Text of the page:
Mad Men Pilot – “Smoke Gets in Your Eyes”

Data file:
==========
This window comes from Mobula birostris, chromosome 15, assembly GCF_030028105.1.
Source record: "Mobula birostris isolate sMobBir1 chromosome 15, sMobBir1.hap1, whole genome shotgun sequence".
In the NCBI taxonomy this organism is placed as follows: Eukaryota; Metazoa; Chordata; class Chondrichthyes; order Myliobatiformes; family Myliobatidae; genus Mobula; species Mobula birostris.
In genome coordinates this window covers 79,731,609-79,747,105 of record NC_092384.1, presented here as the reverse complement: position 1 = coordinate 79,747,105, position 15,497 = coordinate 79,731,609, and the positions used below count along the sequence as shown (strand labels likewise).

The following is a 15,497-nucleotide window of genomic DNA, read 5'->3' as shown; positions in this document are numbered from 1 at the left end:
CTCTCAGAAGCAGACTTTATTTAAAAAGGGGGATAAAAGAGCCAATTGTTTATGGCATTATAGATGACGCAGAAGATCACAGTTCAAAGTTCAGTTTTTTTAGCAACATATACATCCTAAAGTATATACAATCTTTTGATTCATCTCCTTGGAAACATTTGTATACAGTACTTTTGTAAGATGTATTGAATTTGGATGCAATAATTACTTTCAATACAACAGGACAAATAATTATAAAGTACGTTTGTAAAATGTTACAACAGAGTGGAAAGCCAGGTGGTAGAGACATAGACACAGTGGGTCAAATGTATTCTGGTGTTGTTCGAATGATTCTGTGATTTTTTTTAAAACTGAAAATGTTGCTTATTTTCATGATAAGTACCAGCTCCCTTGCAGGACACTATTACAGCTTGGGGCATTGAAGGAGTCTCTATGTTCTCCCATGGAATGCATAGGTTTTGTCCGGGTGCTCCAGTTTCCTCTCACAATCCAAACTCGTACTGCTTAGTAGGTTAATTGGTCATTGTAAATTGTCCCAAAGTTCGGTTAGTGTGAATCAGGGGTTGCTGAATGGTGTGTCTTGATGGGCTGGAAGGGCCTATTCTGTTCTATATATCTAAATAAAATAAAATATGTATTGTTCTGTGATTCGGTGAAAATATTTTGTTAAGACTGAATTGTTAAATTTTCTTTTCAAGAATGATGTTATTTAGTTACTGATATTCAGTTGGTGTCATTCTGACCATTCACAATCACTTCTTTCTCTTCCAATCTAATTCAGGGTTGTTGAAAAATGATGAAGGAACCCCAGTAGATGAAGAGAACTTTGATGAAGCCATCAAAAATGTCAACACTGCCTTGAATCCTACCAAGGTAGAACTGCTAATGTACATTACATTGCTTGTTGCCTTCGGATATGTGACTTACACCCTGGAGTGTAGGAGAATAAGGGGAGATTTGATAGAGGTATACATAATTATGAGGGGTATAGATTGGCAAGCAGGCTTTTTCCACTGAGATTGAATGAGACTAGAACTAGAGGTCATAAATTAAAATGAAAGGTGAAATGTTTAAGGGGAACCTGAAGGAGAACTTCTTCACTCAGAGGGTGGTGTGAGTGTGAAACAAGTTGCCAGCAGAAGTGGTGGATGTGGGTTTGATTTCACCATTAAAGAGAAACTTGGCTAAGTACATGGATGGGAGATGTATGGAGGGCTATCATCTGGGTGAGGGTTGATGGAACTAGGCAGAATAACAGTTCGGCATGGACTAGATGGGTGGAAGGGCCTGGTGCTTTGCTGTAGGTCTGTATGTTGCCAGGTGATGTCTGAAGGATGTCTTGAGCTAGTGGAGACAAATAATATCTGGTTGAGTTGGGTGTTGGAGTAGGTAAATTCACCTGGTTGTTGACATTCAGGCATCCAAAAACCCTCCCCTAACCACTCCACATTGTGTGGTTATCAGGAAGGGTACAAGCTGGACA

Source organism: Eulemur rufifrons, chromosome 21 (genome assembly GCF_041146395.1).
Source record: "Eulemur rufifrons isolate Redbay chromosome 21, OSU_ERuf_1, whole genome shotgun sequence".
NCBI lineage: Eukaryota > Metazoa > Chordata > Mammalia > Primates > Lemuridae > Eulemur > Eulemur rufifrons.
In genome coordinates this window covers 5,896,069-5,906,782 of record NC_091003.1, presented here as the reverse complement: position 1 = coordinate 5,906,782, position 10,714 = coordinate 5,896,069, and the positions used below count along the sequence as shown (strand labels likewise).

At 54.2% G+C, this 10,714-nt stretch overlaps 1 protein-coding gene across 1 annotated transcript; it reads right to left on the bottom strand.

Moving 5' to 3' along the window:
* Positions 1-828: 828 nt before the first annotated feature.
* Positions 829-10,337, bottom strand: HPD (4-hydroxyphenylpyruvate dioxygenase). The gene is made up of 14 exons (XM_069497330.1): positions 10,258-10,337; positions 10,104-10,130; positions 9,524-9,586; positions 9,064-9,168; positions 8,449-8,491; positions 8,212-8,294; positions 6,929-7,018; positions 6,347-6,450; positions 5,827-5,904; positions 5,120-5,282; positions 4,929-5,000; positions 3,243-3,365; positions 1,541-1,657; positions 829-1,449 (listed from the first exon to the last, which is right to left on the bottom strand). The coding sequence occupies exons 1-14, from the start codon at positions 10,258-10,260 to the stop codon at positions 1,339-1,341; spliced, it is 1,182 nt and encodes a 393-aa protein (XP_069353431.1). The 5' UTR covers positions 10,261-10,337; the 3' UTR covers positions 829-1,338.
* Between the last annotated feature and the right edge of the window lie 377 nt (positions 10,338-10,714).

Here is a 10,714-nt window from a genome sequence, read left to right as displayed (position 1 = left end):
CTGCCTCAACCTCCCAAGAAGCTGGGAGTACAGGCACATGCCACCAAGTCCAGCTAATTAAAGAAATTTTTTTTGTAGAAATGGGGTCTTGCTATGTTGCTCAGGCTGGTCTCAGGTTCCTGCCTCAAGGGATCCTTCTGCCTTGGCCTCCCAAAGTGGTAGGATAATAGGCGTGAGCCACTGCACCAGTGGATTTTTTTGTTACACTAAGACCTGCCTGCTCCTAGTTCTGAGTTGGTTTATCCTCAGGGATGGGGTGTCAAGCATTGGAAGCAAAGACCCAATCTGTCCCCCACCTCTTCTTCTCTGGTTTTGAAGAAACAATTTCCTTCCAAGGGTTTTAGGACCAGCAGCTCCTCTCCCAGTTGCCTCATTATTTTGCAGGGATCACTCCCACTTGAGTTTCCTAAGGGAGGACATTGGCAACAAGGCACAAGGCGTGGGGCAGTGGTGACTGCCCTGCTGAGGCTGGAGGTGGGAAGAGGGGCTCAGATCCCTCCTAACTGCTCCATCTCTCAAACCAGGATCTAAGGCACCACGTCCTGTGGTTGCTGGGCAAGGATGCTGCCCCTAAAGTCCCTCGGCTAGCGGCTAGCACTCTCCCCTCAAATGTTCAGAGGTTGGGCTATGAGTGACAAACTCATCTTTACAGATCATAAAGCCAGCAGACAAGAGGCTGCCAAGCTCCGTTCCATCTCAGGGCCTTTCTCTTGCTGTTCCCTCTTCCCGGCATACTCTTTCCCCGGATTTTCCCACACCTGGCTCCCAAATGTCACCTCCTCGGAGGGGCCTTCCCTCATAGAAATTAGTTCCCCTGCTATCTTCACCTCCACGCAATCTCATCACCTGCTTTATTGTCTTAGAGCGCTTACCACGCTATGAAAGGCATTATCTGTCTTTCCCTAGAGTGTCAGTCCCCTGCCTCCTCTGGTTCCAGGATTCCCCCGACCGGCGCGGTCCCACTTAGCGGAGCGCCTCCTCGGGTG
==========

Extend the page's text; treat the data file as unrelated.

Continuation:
Since I first started watching two years ago, Mad Men has reigned as my favorite show of all time. It’s actually likely the reason I am going into television. Before Mad Men, I was unaware that a television show could be so completely captivating, that it could make you root for someone and then hate them in a matter of episodes. Never before had I been truly invested in a show, and in a character’s well-being (I’m looking at you, badass amazing kickass woman Peggy Olson). I have always had a LOT to say about the pilot, however. At first, I was not hooked. I was intrigued, but not hooked. Looking back on it, that’s perhaps one of the things I love so much about Mad Men. It tells an honest story within every episode. In the series’ pilot “Smoke Gets in Your Eyes,” we are immediately taken back into the world of the 1960’s. Right at the top of the episode, the term “Mad Men” is explained to us, almost setting the mood for the show. Once we are taken through the dimly lit bar and introduced to main character Don Draper, we are intrigued. He is portrayed as a good guy. He sticks up for the little guys and is fully invested in his work. Mad Men is filmed unlike any show I’ve ever seen. You almost feel as if you’re right there with Don, experiencing what he is, seeing what he does. Nevertheless, it isn’t long until we are introduced to an abundance of other characters. The pilot does an excellent job of establishing characters and hinting at their development. The audience can tell how much goes into the making of one episode through the flawless time period execution, costume design, acting, and even right down to the specific dialogue. Each character is given their own specific aesthetic; an aesthetic within the show’s own aesthetic. Don’s is mysterious, charming, captivating. Peggy’s is timid, unique, filled with unfulfilled potential. Betty is at first kind-hearted, maternal, cookie-cutter… though that changes shortly throughout the season. Mad Men never ceases to perfectly portray these characters’ stories within their time period. Throughout the shows remainder, Mad Men’s designers execute the show’s aesthetic to a tee. It is consistent and visually pleasing at all times.